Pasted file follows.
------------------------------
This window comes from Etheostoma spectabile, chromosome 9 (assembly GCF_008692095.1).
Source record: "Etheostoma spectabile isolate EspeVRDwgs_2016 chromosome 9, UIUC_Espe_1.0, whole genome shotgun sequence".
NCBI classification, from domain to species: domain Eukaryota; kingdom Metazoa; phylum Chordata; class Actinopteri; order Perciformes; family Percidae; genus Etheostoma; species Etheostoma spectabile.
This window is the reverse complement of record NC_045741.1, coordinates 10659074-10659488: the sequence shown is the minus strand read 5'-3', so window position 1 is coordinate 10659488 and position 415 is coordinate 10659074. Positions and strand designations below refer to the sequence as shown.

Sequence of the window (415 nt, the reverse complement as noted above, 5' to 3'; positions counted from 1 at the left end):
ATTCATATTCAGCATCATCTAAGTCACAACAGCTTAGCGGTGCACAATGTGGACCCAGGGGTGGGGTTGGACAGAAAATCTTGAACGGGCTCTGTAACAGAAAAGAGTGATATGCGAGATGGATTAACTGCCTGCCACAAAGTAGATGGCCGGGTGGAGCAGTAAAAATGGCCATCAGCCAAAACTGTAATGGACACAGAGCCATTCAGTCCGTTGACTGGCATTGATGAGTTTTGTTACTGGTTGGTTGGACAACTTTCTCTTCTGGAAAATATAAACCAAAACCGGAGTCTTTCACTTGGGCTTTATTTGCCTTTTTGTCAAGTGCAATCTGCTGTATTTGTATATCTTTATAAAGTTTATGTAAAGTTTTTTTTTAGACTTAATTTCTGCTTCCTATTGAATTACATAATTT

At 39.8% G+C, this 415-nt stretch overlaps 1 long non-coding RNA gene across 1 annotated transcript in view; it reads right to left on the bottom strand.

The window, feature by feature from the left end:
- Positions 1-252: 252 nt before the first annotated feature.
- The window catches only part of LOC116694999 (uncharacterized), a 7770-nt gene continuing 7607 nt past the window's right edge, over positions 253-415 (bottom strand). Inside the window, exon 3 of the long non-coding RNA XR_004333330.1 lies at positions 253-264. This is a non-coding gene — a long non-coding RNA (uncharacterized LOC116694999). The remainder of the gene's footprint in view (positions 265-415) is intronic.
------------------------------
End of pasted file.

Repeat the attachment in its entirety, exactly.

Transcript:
This window comes from Etheostoma spectabile, chromosome 9 (assembly GCF_008692095.1).
Source record: "Etheostoma spectabile isolate EspeVRDwgs_2016 chromosome 9, UIUC_Espe_1.0, whole genome shotgun sequence".
NCBI classification, from domain to species: domain Eukaryota; kingdom Metazoa; phylum Chordata; class Actinopteri; order Perciformes; family Percidae; genus Etheostoma; species Etheostoma spectabile.
This window is the reverse complement of record NC_045741.1, coordinates 10659074-10659488: the sequence shown is the minus strand read 5'-3', so window position 1 is coordinate 10659488 and position 415 is coordinate 10659074. Positions and strand designations below refer to the sequence as shown.

Sequence of the window (415 nt, the reverse complement as noted above, 5' to 3'; positions counted from 1 at the left end):
ATTCATATTCAGCATCATCTAAGTCACAACAGCTTAGCGGTGCACAATGTGGACCCAGGGGTGGGGTTGGACAGAAAATCTTGAACGGGCTCTGTAACAGAAAAGAGTGATATGCGAGATGGATTAACTGCCTGCCACAAAGTAGATGGCCGGGTGGAGCAGTAAAAATGGCCATCAGCCAAAACTGTAATGGACACAGAGCCATTCAGTCCGTTGACTGGCATTGATGAGTTTTGTTACTGGTTGGTTGGACAACTTTCTCTTCTGGAAAATATAAACCAAAACCGGAGTCTTTCACTTGGGCTTTATTTGCCTTTTTGTCAAGTGCAATCTGCTGTATTTGTATATCTTTATAAAGTTTATGTAAAGTTTTTTTTTAGACTTAATTTCTGCTTCCTATTGAATTACATAATTT

At 39.8% G+C, this 415-nt stretch overlaps 1 long non-coding RNA gene across 1 annotated transcript in view; it reads right to left on the bottom strand.

The window, feature by feature from the left end:
- Positions 1-252: 252 nt before the first annotated feature.
- The window catches only part of LOC116694999 (uncharacterized), a 7770-nt gene continuing 7607 nt past the window's right edge, over positions 253-415 (bottom strand). Inside the window, exon 3 of the long non-coding RNA XR_004333330.1 lies at positions 253-264. This is a non-coding gene — a long non-coding RNA (uncharacterized LOC116694999). The remainder of the gene's footprint in view (positions 265-415) is intronic.